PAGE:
The Saturation slider in the Basic Adjustment is one of my favorite sliders! It easily adds and removes color from images. Increase or decrease overall image saturation by changing the value of the slider.

Try it Out: Click on the handle and slide it around to see how your image is affected. Try desaturating your image by sliding all the way to the left and trying oversaturating your image by going all the way to the right.

Temperature Slider

Change Temperature in Basic Adjustment

The Temperature slider allows you to effortlessly make images warmer or cooler. Increase the slider to add more yellow to warm up an image or decrease the slider to add more blue to make an image appear cooler.

Try it Out: Use the handle to change the Temperature. The slider is more blue to the left (-1.00) and more yellow to the right (1.00). This comes in handy if you have a color cast from shade or sunlight.

Tint Slider

Change Tint in the Basic Adjustment

Update an image’s overall color cast with the Tint slider. Decreasing the tint value will increase the green tint to an image while increasing the value will create a magenta tint.

Try it Out: Use the handle to change the Tint. The slider is more green to the left (-1.00) and more magenta to the right (1.00). This slider is great for balancing colors.

Adjustment Level Tools

Every Adjustment has tools. You’ll find adjustment level masking, an opacity slider, 28 blending modes, and more in the adjustment header. You can also turn the adjustment on and off, use advanced tools in the menu, and delete the adjustment.

Adjustment level tools make it easy to customize the Adjustment.

1. Masking. You can mask out (or in) pieces of your Adjustment with the Adjustment Level Masking Tool. There are 5 options including Spot, Brush, Gradient, Color, and Luminosity. You can invert the mask, make adjustments to it, stack different types, and much more!

2. Disable Adjustment. Turn the Adjustment on and off.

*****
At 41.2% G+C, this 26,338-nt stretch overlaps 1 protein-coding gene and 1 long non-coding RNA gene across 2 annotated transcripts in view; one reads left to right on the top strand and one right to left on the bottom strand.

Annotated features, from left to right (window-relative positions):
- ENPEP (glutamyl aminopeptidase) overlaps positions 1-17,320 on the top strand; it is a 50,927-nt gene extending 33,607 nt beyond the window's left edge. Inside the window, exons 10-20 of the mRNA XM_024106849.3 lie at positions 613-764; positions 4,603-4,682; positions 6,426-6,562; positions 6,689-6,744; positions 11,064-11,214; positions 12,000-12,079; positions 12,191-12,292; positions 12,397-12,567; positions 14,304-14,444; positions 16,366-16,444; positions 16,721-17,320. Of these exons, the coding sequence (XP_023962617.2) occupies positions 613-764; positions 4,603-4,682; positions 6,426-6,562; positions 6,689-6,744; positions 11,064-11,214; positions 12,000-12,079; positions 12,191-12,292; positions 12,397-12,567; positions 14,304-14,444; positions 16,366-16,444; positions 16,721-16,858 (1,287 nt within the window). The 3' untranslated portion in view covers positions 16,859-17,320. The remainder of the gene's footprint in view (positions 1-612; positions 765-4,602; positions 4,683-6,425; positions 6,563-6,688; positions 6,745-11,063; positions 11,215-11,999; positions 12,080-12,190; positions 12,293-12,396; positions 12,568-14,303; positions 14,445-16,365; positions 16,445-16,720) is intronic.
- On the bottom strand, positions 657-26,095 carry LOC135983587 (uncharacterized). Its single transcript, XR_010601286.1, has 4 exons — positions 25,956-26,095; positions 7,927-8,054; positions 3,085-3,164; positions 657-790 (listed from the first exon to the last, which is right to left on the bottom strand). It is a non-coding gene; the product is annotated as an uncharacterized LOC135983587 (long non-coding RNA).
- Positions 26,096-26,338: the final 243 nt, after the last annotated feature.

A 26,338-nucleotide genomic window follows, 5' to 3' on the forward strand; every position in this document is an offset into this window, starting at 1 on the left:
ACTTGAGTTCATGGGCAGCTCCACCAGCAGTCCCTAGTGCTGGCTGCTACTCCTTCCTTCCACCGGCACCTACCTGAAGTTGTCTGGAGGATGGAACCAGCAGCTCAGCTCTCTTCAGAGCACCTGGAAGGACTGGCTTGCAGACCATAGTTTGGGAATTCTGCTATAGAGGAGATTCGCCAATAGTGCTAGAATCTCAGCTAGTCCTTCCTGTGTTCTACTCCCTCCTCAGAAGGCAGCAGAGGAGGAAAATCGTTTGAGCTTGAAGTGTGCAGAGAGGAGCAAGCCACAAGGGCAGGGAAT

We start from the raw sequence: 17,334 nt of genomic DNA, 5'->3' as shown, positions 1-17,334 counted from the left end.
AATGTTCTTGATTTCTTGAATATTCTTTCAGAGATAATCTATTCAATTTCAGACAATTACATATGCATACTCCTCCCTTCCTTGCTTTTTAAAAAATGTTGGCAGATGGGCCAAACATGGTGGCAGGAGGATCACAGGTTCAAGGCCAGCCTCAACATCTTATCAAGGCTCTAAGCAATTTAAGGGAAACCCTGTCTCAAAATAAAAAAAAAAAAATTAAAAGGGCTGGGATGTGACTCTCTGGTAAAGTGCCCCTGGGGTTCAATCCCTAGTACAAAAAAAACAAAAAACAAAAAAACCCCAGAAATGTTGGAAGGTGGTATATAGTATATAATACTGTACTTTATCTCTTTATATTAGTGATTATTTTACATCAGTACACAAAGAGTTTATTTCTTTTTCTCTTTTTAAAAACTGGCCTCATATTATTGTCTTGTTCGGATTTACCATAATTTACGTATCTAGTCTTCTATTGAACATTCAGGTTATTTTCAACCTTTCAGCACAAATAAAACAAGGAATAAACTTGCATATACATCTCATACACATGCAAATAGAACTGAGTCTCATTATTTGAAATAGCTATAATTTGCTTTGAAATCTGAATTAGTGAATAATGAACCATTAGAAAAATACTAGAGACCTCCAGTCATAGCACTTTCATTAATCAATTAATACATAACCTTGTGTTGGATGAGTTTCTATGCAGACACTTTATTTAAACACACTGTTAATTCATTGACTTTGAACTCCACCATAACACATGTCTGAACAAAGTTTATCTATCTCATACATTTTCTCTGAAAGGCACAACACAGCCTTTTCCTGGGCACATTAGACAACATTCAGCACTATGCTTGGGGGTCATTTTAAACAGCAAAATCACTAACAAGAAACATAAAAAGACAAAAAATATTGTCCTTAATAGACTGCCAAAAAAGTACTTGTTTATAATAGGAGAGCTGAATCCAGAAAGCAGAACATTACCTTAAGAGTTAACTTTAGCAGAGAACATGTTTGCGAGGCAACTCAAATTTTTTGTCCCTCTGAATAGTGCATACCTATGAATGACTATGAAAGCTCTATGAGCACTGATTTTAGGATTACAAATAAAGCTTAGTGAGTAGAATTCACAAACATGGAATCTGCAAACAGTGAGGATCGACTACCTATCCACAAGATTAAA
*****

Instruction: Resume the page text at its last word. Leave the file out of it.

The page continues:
3. Menu. The Menu allows you to Copy, Paste, and Duplicate Adjustments. You can also Copy and Paste Masks or head over to the webpage by selecting Learn More…

4. Delete. Use the trashcan icon to delete the Adjustment.

5. Opacity. Use the Opacity slider to make the Adjustment lighter or stronger.

6. Blending Mode. Choose a Blending Mode to blend an Adjustment with only parts of your image.

Give these a try and see what they do! You can always use the Undo and Redo buttons in the bottom right hand side of the program. Topaz Studio features unlimited Undo / Redo so experiment as much as you like!

That’s It!

And that’s everything you can accomplish with the Basic Adjustment in Topaz Studio and how you can do it! I hope you tried out a few new things today and learned a little about the endless possibilities within Topaz Studio.

We’ll also be adding more tutorials and videos so be sure to give us a follow to learn more!

If you’d like to share your images with us, tag us on Instagram with @topazlabs and Twitter with @topazlabs. We’re also on Facebook and YouTube!

Gallery

Basic Adjustment Tutorial

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Basic Adjustment Tutorial

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Basic Adjustment Tutorial

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Basic Adjustment Tutorial

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Basic Adjustment Tutorial

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Basic Adjustment Tutorial

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About Jodi L. Robbins

Topaz Labs - Jodi L. Robbins

Jodi is currently the Art Director of Topaz Labs. She has been an artist and photographer for over 15 years, starting with black and white film photography and alternative processing. After completing her BFA in Studio Art from Southern Methodist University and her Masters in Photography from Savannah College of Art and Design, she worked in product photography for companies such as Heritage Auctions, Neiman Marcus, and the Dallas Cowboys.